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Re: Help with non-linear system of equations (Trigonometric and Polynomial)

  • To: mathgroup at smc.vnet.net
  • Subject: [mg115730] Re: Help with non-linear system of equations (Trigonometric and Polynomial)
  • From: Daniel Lichtblau <danl at wolfram.com>
  • Date: Wed, 19 Jan 2011 05:28:20 -0500 (EST)

Manjinder Benning wrote:
> Hi i am trying to do some 3D modeling by finding a 6 unknown 6 equation
> simultaneous system. I am using the equation:
> 
> Cos(a) = A.B/|A||B|
> where A and B are lines (vectors) in 3 space.
> a is the angle between the lines.
> 
> When i run the calculation, Mathematica just runs forever and doesn't come
> to a solution. It would be great if a closed form solution could be found.
> I am understanding that it is difficult to solve systems with polynomial and
> trig parts?
> 
> Description of Problem:
> 
> So i have 3 points in 3-space.
> Pl (Xl, Yl, Zl) - A constant point in the air
> Pc(Xc, Yc, Zc) - A constant point on the ground (Z=0)
> Pe's (Xe_n, Ye_n, Ze_n) - A series of points that lay on the edges of an
> ellipse co-planar to Z=0 (which are known experimentally)
> A - The angle between the line (Pl -> Pc) and each (Pl -> Pe_n)
> 
> Due to the geometry of the problem (a ellipse) angle A is constant.
> 
> 
> Are there any methods i can use to make it easier to solve (ie bounding the
> problem) or am i dreaming that i will find a closed form solution?
> ...any help would be appreciated:
> 
> Heres the code:
> 
> eq1 =Cos[A] ==  ((Xc - Xl)*(Xe1-Xl) + (Yc-Yl)*(Ye1-Yl) + (-Zl)*(-Zl))/Sqrt[(
> (Xc - Xl)^2 + (Yc-Yl)^2+(-Zl)^2 ) * ((Xe1-Xl)^2 +(Ye1-Yl)^2+(-Zl)^2)]
> 
> eq2 =Cos[A] ==  ((Xc - Xl)*(Xe2-Xl) + (Yc-Yl)*(Ye2-Yl) + (-Zl)*(-Zl))/Sqrt[(
> (Xc - Xl)^2 + (Yc-Yl)^2+(-Zl)^2 ) * ((Xe2-Xl)^2 +(Ye2-Yl)^2+(-Zl)^2)]
> 
> eq3 =Cos[A] ==  ((Xc - Xl)*(Xe3-Xl) + (Yc-Yl)*(Ye3-Yl) + (-Zl)*(-Zl))/Sqrt[(
> (Xc - Xl)^2 + (Yc-Yl)^2+(-Zl)^2 ) * ((Xe3-Xl)^2 +(Ye3-Yl)^2+(-Zl)^2)]
> 
> eq4 =Cos[A] ==  ((Xc - Xl)*(Xe4-Xl) + (Yc-Yl)*(Ye4-Yl) + (-Zl)*(-Zl))/Sqrt[(
> (Xc - Xl)^2 + (Yc-Yl)^2+(-Zl)^2 ) * ((Xe4-Xl)^2 +(Ye4-Yl)^2+(-Zl)^2)]
> 
> eq5 =Cos[A] ==  ((Xc - Xl)*(Xe5-Xl) + (Yc-Yl)*(Ye5-Yl) + (-Zl)*(-Zl))/Sqrt[(
> (Xc - Xl)^2 + (Yc-Yl)^2+(-Zl)^2 ) * ((Xe5-Xl)^2 +(Ye5-Yl)^2+(-Zl)^2)]
> 
> eq6 =Cos[A] ==  ((Xc - Xl)*(Xe6-Xl) + (Yc-Yl)*(Ye6-Yl) + (-Zl)*(-Zl))/Sqrt[(
> (Xc - Xl)^2 + (Yc-Yl)^2+(-Zl)^2 ) * ((Xe6-Xl)^2 +(Ye6-Yl)^2+(-Zl)^2)]
> 
> Solve[{eq1,eq2,eq3,eq4,eq5,
> eq6},{A,Xl,Yl,Zl,Xc,Yc}]
> 
> much gratitude to all things Mathematica!
> Manjinder.

Sjoerd de Vries gave a good answer but there are some fine points I had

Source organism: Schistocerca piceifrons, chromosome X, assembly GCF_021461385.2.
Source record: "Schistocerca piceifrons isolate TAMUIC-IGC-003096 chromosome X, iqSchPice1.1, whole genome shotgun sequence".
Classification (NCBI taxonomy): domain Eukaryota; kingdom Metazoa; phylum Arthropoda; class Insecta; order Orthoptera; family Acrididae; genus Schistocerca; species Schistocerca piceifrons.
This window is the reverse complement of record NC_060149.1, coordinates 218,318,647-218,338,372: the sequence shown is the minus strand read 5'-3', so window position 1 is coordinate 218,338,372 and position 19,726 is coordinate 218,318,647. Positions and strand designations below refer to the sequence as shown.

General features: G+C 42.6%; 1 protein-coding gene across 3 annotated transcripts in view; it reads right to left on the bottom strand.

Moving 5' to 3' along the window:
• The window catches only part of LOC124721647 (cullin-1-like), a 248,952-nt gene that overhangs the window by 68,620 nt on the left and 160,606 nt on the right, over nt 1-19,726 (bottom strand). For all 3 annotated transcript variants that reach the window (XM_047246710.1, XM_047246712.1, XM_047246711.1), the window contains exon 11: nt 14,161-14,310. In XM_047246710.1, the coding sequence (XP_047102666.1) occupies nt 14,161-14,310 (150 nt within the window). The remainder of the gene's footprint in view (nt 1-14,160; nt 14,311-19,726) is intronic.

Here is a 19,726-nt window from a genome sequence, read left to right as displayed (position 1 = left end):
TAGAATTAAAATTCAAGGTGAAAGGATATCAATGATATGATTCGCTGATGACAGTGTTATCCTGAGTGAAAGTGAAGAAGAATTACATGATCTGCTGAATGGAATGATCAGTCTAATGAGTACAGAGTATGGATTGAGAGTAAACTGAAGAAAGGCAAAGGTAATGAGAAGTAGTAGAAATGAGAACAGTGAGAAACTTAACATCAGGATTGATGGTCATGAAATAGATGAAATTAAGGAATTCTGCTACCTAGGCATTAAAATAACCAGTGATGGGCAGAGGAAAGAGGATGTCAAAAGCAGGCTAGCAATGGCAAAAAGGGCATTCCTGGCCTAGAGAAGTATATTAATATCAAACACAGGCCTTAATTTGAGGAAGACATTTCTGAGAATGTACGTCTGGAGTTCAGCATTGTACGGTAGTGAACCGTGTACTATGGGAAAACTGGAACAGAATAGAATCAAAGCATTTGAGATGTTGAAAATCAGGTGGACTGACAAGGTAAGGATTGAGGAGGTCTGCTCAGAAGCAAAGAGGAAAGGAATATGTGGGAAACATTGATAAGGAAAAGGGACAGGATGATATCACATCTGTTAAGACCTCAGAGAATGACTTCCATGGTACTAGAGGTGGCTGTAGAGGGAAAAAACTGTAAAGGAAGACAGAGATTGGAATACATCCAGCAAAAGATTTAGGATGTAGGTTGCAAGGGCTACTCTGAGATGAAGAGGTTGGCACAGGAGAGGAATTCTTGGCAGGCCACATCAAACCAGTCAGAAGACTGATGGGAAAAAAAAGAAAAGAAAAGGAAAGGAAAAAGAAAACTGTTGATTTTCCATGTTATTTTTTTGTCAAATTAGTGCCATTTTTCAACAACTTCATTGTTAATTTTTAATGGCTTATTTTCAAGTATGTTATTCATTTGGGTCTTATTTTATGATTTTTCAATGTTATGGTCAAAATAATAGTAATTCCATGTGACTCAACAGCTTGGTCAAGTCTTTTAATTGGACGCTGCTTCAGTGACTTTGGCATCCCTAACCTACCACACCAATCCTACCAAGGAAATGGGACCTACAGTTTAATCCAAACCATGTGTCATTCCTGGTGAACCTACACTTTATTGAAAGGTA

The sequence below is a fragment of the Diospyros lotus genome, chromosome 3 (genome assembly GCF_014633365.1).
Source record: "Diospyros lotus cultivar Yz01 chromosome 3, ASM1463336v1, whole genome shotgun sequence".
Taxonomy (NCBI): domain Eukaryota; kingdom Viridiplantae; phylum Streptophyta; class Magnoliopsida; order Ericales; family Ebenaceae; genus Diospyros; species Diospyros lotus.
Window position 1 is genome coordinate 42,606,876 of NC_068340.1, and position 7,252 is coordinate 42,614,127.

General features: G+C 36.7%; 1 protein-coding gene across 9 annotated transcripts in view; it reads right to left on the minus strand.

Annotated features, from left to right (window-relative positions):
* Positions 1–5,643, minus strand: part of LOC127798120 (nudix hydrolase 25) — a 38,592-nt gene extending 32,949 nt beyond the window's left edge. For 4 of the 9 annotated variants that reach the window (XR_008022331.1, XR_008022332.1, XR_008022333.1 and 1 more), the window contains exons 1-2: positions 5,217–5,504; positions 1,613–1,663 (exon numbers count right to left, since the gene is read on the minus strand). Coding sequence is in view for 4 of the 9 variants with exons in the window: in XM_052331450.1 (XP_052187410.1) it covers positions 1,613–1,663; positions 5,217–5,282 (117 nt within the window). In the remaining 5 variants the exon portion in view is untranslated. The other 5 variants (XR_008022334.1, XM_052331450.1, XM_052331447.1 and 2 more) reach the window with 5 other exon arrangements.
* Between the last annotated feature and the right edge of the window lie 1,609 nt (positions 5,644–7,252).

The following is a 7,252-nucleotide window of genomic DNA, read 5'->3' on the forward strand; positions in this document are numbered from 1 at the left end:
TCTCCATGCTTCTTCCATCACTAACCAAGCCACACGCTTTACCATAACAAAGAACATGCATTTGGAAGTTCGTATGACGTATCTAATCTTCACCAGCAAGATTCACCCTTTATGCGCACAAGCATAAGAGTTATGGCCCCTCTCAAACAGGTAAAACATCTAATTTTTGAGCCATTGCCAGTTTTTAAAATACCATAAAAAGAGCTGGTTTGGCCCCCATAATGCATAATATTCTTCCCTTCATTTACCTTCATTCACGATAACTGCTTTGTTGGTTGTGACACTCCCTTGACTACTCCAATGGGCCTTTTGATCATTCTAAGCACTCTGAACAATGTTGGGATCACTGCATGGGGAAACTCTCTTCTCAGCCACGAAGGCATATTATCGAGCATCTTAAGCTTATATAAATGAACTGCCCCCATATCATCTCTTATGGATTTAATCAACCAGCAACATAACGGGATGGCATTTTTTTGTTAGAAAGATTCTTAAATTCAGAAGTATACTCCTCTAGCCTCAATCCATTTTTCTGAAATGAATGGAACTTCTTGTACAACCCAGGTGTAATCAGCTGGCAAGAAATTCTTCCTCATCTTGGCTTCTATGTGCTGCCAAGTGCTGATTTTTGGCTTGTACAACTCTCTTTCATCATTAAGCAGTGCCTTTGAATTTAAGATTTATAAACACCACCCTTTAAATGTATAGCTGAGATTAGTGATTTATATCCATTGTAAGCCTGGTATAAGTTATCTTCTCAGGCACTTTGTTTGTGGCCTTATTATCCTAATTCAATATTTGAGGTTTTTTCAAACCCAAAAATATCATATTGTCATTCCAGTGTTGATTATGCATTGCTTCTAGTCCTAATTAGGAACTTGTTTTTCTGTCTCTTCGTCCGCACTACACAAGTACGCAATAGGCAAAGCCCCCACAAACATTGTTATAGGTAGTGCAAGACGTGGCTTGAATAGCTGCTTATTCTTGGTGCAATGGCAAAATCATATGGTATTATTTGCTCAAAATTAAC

wanted to address. Please pardon a certain amount of replication of what 
he mentioned.

First is that your system is not quite correct. It is overdetermined in 
the sense that you give six points on an ellipse, and underdetermined in 
that it will not be able to solve for your six parameters. The reason is 
of course that once you have the point coordinates, your angle is forced 
by e.g. the Law of Cosines. I assert this boldly so nobody will realize 
it took me two days to locate my missing equation. Anyway, you now can 
form a sixth equation using the cosine law.

How do we know the original formulation is really overdetermined? 
because the geometry of constant angle from a line does in fact 
determine a quadratic curve (a conic section in the plane), and five 
points suffice to uniquely identify such a conic.

Next item is that in some sense a closed form solution must exist. But 
it is likely to be horrendously big and not numerically well behaved 
when you plug in actual values for your points. Since your data is 
experimental there seems to be little point in not opting for a more 
numeric approach. Moreover such an approach might behave better in the 
situation of having an overdetermined ellipse (as de Vries notes, you 
can just obtain said ellipse via a best fit to the six points).

It simplifies matters considerably to move the ellipse so that the major 
axis is the x axis. You can also center it at the origin, though that 
does not really affect the equations we will use. The equations needed 
for translating and rotating an ellipse are easy to set up and I'll omit 
that.

We really want to work with polynomials, so we'll take some squares as 
needed. Also notice that the angle only appears as as cosine, and we'll 
end up solving for cos-squared. So there really is no transcendental 
function until we're done with the algebra, at which point an arccosine 
will be needed to recover the angle.

We'll assume we normalize the ellipse so that it has the form